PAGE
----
It was a brilliant idea. I would introduce prepositional phrases to my children through a visit to the playground. They would have a great time going up the ladder, down the slide, through the tunnel and around the trees. Just about everything they did could be utilized for a fun and memorable grammar lesson.
Or at least, that was the plan. The outing steadily deteriorated via one bee sting, one bleeding knee and multiple squabbles. Another brilliant homeschooling idea hit the dust.
It is ever so much easier to be a wonderful parent before you have children, an inspiring teacher before you have students and an effective politician when you are a candidate, before you have responsibility and authority.
The actuality of dealing with complicated human beings, a complex world and realism rather than idealism is daunting. When Thomas Edison said that genius is 1% inspiration and 99% perspiration, he could have been speaking of child raising as well as inventing.
But at the same time, there were creative ideas I had as a mother that ended up exceeding my expectations and Thomas Edison’s perspiration benefits millions of human beings each day. Not attempting to succeed is the surest recipe for failure, as well as for a boring, monotonous life.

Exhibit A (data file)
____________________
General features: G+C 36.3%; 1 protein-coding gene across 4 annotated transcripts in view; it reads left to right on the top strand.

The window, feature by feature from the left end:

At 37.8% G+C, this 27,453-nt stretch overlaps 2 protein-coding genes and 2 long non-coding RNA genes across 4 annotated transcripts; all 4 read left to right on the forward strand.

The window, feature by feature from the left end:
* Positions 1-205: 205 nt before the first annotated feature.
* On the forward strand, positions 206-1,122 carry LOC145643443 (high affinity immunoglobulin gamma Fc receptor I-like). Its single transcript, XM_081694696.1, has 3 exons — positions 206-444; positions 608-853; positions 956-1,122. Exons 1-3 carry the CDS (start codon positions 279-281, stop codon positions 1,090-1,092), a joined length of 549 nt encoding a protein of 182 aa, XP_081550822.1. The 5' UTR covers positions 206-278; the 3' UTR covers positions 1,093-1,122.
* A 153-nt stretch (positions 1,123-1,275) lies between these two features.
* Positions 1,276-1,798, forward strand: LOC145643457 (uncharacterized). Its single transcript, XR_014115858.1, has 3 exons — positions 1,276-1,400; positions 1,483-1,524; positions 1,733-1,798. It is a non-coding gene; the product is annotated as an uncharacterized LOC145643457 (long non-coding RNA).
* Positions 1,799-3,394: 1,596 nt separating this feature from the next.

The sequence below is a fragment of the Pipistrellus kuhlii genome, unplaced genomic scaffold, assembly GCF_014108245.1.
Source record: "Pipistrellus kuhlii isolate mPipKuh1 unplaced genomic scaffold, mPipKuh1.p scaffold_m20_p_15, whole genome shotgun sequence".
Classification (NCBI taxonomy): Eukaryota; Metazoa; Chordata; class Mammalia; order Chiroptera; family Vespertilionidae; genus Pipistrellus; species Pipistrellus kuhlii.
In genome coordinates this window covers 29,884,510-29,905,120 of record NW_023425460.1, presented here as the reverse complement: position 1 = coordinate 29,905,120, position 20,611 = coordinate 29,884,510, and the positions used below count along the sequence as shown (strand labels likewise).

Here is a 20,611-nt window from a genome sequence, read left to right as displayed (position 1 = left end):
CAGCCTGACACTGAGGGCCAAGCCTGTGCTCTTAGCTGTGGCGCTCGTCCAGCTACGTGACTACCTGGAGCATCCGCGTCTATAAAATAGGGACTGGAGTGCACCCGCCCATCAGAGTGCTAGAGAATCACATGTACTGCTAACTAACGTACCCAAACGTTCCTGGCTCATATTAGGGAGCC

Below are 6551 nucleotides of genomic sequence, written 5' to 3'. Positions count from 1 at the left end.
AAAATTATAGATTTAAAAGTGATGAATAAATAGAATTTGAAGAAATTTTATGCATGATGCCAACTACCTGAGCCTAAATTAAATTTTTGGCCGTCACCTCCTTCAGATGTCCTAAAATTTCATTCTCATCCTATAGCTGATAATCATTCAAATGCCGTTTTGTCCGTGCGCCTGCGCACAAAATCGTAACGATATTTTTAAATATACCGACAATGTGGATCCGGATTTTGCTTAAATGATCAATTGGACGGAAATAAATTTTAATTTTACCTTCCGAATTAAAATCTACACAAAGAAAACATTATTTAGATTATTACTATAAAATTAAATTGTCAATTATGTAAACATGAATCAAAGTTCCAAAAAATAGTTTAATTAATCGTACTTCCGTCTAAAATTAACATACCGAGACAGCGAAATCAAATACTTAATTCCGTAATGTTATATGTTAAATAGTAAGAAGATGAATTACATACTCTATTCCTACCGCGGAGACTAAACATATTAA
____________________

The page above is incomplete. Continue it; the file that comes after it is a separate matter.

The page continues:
Having children in the first place means signing up for years of hard work with no guaranteed return on the investment. A benevolent God places the desire for children in us, so that despite the uncertainty of the experiment we open ourselves up to this unequalled opportunity for ultimate creativity and achievement.
This past Sunday my husband officiated at a wedding of the daughter of dear friends, who in her own right has a place in our hearts. This brought us back to the synagogue my husband founded with Michael Medved and was a chance to not only rejoice with that particular family, but to see and hear about dozens of young (and somewhat beyond young) adults whose lives we have followed from the time they were born.
Along with the joyous and rewarding times their parents have had, there were also periods, sometimes lengthy ones, of worry and challenge. But increasingly, as the years go by, we see those difficult times as temporary skirmishes in the successful and flourishing enterprise of shaping the world as this wonderful group marches into the future.
Reprinted from June 11, 2009